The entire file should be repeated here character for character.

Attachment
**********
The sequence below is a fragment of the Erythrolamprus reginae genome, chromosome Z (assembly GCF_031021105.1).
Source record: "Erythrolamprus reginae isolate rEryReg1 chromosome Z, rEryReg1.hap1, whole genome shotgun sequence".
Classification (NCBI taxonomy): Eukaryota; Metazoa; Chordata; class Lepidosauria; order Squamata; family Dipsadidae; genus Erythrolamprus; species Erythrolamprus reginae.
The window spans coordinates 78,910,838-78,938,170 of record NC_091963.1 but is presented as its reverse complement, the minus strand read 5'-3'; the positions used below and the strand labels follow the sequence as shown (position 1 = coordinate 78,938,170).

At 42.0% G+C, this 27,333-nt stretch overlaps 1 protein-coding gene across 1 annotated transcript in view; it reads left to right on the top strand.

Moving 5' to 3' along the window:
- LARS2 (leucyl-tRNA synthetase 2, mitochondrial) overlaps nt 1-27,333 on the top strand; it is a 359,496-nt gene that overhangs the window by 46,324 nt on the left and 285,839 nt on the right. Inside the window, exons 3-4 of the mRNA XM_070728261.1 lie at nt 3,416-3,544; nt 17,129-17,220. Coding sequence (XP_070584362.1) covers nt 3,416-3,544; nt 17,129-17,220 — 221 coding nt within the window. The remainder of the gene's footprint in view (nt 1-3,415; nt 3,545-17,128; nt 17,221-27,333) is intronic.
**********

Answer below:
The sequence below is a fragment of the Erythrolamprus reginae genome, chromosome Z (assembly GCF_031021105.1).
Source record: "Erythrolamprus reginae isolate rEryReg1 chromosome Z, rEryReg1.hap1, whole genome shotgun sequence".
Classification (NCBI taxonomy): Eukaryota; Metazoa; Chordata; class Lepidosauria; order Squamata; family Dipsadidae; genus Erythrolamprus; species Erythrolamprus reginae.
The window spans coordinates 78,910,838-78,938,170 of record NC_091963.1 but is presented as its reverse complement, the minus strand read 5'-3'; the positions used below and the strand labels follow the sequence as shown (position 1 = coordinate 78,938,170).

At 42.0% G+C, this 27,333-nt stretch overlaps 1 protein-coding gene across 1 annotated transcript in view; it reads left to right on the top strand.

Moving 5' to 3' along the window:
- LARS2 (leucyl-tRNA synthetase 2, mitochondrial) overlaps nt 1-27,333 on the top strand; it is a 359,496-nt gene that overhangs the window by 46,324 nt on the left and 285,839 nt on the right. Inside the window, exons 3-4 of the mRNA XM_070728261.1 lie at nt 3,416-3,544; nt 17,129-17,220. Coding sequence (XP_070584362.1) covers nt 3,416-3,544; nt 17,129-17,220 — 221 coding nt within the window. The remainder of the gene's footprint in view (nt 1-3,415; nt 3,545-17,128; nt 17,221-27,333) is intronic.